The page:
Patent Citations (14)

* Cited by examiner, † Cited by third party
Publication number Priority date Publication date Assignee Title
US568167A (en) * 1896-09-22 Boiler for hot water or steam
US32731A (en) * 1861-07-02 Improved heater and boiler
US1029908A (en) * 1911-07-18 1912-06-18 Israel Benjamins Steam-boiler or fluid-heater.
US1296194A (en) * 1915-11-22 1919-03-04 Norsk Hydroelek Sk Kvaelstofaktieselskab Electric-arc furnace.
US1488531A (en) * 1921-05-23 1924-04-01 Cruse Henry Steam generator
US1734310A (en) * 1926-02-02 1929-11-05 Taylor Huston Boiler
US1903313A (en) * 1931-02-02 1933-04-04 William G Johnson Scotch marine boiler construction
US1963358A (en) * 1932-03-07 1934-06-19 Ira W Foltz Combustion furnace
US1943622A (en) * 1932-06-27 1934-01-16 Motor Wheel Corp Heating apparatus
US1995185A (en) * 1933-06-16 1935-03-19 Gen Electric Oil burner boiler
US1980424A (en) * 1933-07-07 1934-11-13 Leigh F Morgan Water heater
US2145565A (en) * 1936-07-07 1939-01-31 Bozhidar M Yankovitch Wheel construction
US2244800A (en) * 1939-12-26 1941-06-10 Pascale Miguel Heat transfer tube
US2264226A (en) * 1940-07-27 1941-11-25 Bethlehem Foundry & Machine Co Domestic boiler

Cited By (10)

* Cited by examiner, † Cited by third party
Publication number Priority date Publication date Assignee Title
US2643645A (en) * 1950-08-04 1953-06-30 Kleinen Theodor Horizontal flue boiler with combustion preheater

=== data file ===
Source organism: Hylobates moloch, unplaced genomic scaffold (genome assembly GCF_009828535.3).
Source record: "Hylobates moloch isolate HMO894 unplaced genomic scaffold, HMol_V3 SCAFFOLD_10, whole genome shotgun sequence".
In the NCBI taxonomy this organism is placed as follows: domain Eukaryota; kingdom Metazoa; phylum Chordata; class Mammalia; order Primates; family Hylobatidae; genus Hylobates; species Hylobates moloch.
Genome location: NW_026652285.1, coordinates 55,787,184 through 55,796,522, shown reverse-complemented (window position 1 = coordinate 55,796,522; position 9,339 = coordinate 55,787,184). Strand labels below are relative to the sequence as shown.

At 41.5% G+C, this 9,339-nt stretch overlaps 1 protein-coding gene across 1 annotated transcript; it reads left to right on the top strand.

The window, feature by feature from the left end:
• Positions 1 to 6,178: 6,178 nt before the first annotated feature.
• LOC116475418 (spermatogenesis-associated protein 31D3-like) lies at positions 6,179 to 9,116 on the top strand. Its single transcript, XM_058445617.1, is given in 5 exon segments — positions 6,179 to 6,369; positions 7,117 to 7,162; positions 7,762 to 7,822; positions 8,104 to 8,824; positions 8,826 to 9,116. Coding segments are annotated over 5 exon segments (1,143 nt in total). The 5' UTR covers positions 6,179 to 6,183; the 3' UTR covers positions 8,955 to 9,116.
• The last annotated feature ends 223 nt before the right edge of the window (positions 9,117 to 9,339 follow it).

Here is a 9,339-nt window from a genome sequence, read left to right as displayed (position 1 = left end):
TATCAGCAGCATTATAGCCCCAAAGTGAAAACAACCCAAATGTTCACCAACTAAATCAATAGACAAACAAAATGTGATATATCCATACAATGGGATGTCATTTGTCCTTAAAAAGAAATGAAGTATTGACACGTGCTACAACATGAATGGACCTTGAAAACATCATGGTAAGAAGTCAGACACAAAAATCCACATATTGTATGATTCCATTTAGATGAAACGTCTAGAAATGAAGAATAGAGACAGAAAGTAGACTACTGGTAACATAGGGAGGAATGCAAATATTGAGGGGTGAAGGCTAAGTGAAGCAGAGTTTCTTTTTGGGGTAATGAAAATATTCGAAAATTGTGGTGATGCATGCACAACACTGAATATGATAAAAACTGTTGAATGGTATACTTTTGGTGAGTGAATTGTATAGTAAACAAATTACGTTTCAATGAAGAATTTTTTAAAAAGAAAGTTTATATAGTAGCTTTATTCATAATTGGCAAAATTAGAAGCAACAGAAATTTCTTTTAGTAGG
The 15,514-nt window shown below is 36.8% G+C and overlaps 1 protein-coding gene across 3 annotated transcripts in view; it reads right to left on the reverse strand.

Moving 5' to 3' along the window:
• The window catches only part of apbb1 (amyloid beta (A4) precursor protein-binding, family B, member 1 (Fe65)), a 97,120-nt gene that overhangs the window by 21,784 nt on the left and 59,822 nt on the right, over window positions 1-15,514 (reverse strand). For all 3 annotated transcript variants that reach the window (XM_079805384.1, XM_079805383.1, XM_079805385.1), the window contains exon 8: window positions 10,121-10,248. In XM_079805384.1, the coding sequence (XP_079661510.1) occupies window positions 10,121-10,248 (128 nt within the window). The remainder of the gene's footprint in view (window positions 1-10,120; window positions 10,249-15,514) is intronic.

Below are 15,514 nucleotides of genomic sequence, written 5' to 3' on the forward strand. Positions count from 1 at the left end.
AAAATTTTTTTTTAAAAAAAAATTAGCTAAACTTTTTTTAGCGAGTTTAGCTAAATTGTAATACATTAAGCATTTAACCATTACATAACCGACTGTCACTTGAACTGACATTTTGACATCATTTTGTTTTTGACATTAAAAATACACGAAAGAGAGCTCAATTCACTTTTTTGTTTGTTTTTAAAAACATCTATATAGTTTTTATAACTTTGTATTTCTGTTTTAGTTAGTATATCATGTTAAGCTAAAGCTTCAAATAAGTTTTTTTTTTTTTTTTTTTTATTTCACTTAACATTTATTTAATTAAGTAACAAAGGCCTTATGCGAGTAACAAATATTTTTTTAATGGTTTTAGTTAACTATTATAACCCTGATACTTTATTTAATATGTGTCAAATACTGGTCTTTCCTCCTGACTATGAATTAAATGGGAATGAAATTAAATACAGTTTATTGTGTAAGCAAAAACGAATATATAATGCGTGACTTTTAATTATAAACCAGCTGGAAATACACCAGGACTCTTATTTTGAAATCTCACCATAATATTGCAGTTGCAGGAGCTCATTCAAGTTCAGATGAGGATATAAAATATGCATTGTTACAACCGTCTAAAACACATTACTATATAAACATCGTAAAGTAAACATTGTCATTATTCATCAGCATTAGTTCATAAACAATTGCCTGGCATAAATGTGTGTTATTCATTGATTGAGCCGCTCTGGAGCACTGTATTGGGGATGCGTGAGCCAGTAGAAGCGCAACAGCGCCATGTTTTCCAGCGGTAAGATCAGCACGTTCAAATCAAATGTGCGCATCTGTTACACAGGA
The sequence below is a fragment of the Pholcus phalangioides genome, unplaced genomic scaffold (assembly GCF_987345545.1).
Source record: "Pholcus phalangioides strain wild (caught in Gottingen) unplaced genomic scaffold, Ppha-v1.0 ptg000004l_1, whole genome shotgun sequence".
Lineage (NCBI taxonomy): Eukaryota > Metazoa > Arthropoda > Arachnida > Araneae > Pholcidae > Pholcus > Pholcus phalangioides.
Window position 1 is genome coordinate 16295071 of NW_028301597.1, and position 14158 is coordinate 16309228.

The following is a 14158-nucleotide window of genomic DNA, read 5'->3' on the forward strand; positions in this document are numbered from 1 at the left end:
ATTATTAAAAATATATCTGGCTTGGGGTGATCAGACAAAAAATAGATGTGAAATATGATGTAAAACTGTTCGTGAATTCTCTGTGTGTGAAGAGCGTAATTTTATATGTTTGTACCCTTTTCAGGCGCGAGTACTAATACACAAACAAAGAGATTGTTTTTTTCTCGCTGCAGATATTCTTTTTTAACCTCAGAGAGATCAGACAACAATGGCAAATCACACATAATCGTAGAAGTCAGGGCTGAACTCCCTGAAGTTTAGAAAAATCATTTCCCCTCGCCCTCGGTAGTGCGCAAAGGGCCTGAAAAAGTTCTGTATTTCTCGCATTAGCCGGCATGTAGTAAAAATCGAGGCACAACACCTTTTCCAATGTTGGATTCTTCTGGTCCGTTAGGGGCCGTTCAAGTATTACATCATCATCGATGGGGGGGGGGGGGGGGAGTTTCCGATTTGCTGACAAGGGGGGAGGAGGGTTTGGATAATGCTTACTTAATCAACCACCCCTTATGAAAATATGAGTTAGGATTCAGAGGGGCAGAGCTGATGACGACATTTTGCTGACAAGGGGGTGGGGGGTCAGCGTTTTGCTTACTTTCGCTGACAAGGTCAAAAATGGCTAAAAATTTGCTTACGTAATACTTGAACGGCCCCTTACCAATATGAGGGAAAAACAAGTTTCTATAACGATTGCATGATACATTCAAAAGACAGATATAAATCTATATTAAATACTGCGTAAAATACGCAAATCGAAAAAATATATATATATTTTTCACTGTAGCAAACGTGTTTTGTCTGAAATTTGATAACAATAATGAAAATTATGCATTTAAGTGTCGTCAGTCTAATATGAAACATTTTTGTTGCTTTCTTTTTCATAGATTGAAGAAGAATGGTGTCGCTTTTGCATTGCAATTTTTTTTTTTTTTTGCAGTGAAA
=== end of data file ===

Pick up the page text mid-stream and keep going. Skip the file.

US2813708A (en) * 1951-10-08 1957-11-19 Frey Kurt Paul Hermann Devices to improve flow pattern and heat transfer in heat exchange zones of brick-lined furnaces
US2888910A (en) * 1956-01-20 1959-06-02 Cleaver Brooks Co Induced draft boiler fan structure
US3211134A (en) * 1963-09-20 1965-10-12 Cleaver Brooks Co Wet back boiler
US4029057A (en) * 1975-03-06 1977-06-14 Frechette Jeanne Boiler construction
FR2370924A1 (en) * 1976-11-11 1978-06-09 Oestbo Nils Oven designed to be used particularly in boilers
US4178880A (en) * 1976-11-11 1979-12-18 Nils Ostbo Furnace
FR2526922A1 (en) * 1982-05-17 1983-11-18 Kuczewski De Poray Marcel Solid fuel boiler of the radiant fire tube type, process for converting a boiler and means for carrying out same
EP0094890A1 (en) * 1982-05-17 1983-11-23 Kuczewski de Poray, Marcel Cyprien Boiler using solid fuel of the tube radiation furnace type, method for the transformation of a boiler and device for carrying it out
US4488514A (en) * 1982-05-17 1984-12-18 Poray Marcel C K De Solid fuel boiler of the radiating furnace tube type, method for converting a boiler and means for carrying out said method